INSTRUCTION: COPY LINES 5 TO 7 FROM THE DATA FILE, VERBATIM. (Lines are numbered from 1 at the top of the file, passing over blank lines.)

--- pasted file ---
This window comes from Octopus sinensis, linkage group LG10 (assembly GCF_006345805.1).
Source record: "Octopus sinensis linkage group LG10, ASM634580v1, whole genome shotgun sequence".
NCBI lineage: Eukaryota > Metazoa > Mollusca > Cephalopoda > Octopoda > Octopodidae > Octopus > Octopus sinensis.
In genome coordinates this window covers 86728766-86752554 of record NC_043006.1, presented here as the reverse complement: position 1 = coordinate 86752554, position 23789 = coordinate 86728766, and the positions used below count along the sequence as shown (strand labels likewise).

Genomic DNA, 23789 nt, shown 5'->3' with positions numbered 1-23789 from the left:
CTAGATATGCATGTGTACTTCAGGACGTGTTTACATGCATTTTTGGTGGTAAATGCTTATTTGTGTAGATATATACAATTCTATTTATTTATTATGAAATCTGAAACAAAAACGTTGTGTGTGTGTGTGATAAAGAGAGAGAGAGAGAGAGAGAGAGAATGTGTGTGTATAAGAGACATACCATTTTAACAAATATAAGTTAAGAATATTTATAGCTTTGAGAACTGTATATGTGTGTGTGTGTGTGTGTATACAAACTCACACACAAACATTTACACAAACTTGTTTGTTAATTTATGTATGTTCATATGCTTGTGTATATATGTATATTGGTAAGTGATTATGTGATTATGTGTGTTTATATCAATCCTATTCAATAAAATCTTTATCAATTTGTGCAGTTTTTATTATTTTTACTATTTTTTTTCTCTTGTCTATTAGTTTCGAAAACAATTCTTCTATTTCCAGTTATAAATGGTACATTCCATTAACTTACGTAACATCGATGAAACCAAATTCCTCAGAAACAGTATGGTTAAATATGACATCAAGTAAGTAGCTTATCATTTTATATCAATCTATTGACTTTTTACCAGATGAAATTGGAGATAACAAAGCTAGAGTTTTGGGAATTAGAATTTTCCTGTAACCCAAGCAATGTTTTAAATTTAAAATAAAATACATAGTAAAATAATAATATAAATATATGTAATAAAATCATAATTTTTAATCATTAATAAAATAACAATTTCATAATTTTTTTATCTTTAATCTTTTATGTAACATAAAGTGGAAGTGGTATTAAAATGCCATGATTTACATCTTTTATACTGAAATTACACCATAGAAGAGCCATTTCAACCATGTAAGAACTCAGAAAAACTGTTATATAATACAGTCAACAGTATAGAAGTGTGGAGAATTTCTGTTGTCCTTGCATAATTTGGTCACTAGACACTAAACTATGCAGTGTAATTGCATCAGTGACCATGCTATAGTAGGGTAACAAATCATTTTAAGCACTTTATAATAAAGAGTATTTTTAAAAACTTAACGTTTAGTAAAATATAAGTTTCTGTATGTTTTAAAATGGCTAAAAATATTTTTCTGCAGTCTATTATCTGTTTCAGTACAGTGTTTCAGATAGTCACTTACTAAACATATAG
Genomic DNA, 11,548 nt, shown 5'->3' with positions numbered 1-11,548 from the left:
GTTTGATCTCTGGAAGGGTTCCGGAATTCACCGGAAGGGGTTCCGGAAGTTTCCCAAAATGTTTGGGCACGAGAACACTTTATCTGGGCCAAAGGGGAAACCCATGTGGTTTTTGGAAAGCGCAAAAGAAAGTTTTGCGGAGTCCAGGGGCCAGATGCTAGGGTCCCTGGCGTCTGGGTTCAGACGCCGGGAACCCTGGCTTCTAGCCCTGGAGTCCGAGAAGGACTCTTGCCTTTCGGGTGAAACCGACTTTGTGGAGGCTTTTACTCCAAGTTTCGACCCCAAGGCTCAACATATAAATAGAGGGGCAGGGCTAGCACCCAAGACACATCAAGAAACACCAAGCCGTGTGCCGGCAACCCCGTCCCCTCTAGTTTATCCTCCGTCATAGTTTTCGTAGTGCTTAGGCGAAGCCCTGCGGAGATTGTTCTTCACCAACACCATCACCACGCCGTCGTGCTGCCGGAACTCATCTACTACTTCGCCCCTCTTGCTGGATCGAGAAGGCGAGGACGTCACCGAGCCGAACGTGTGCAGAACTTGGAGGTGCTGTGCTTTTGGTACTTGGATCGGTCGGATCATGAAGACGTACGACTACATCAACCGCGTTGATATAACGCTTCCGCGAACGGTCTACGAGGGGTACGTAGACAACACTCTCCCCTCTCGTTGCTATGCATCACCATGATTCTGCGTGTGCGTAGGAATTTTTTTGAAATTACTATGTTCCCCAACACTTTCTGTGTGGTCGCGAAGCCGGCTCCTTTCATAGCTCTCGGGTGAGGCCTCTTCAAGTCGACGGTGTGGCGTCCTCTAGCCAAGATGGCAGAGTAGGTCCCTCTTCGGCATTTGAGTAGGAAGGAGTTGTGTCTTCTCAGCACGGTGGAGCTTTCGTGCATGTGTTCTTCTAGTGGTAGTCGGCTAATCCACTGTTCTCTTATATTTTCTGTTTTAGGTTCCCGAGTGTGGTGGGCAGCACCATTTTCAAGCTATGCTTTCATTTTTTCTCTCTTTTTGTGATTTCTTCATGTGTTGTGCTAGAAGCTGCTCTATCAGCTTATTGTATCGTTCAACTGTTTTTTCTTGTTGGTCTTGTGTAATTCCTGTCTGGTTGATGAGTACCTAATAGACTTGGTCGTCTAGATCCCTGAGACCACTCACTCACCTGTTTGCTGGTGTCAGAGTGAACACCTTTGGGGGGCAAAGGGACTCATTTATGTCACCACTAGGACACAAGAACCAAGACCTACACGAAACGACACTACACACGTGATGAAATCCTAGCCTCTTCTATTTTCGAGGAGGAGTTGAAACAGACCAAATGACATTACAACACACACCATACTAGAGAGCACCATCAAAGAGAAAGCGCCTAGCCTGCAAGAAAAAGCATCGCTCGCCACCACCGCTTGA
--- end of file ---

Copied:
Genomic DNA, 23789 nt, shown 5'->3' with positions numbered 1-23789 from the left:
CTAGATATGCATGTGTACTTCAGGACGTGTTTACATGCATTTTTGGTGGTAAATGCTTATTTGTGTAGATATATACAATTCTATTTATTTATTATGAAATCTGAAACAAAAACGTTGTGTGTGTGTGTGATAAAGAGAGAGAGAGAGAGAGAGAGAGAATGTGTGTGTATAAGAGACATACCATTTTAACAAATATAAGTTAAGAATATTTATAGCTTTGAGAACTGTATATGTGTGTGTGTGTGTGTGTATACAAACTCACACACAAACATTTACACAAACTTGTTTGTTAATTTATGTATGTTCATATGCTTGTGTATATATGTATATTGGTAAGTGATTATGTGATTATGTGTGTTTATATCAATCCTATTCAATAAAATCTTTATCAATTTGTGCAGTTTTTATTATTTTTACTATTTTTTTTCTCTTGTCTATTAGTTTCGAAAACAATTCTTCTATTTCCAGTTATAAATGGTACATTCCATTAACTTACGTAACATCGATGAAACCAAATTCCTCAGAAACAGTATGGTTAAATATGACATCAAGTAAGTAGCTTATCATTTTATATCAATCTATTGACTTTTTACCAGATGAAATTGGAGATAACAAAGCTAGAGTTTTGGGAATTAGAATTTTCCTGTAACCCAAGCAATGTTTTAAATTTAAAATAAAATACATAGTAAAATAATAATATAAATATATGTAATAAAATCATAATTTTTAATCATTAATAAAATAACAATTTCATAATTTTTTTATCTTTAATCTTTTATGTAACATAAAGTGGAAGTGGTATTAAAATGCCATGATTTACATCTTTTATACTGAAATTACACCATAGAAGAGCCATTTCAACCATGTAAGAACTCAGAAAAACTGTTATATAATACAGTCAACAGTATAGAAGTGTGGAGAATTTCTGTTGTCCTTGCATAATTTGGTCACTAGACACTAAACTATGCAGTGTAATTGCATCAGTGACCATGCTATAGTAGGGTAACAAATCATTTTAAGCACTTTATAATAAAGAGTATTTTTAAAAACTTAACGTTTAGTAAAATATAAGTTTCTGTATGTTTTAAAATGGCTAAAAATATTTTTCTGCAGTCTATTATCTGTTTCAGTACAGTGTTTCAGATAGTCACTTACTAAACATATAG
Genomic DNA, 11,548 nt, shown 5'->3' with positions numbered 1-11,548 from the left: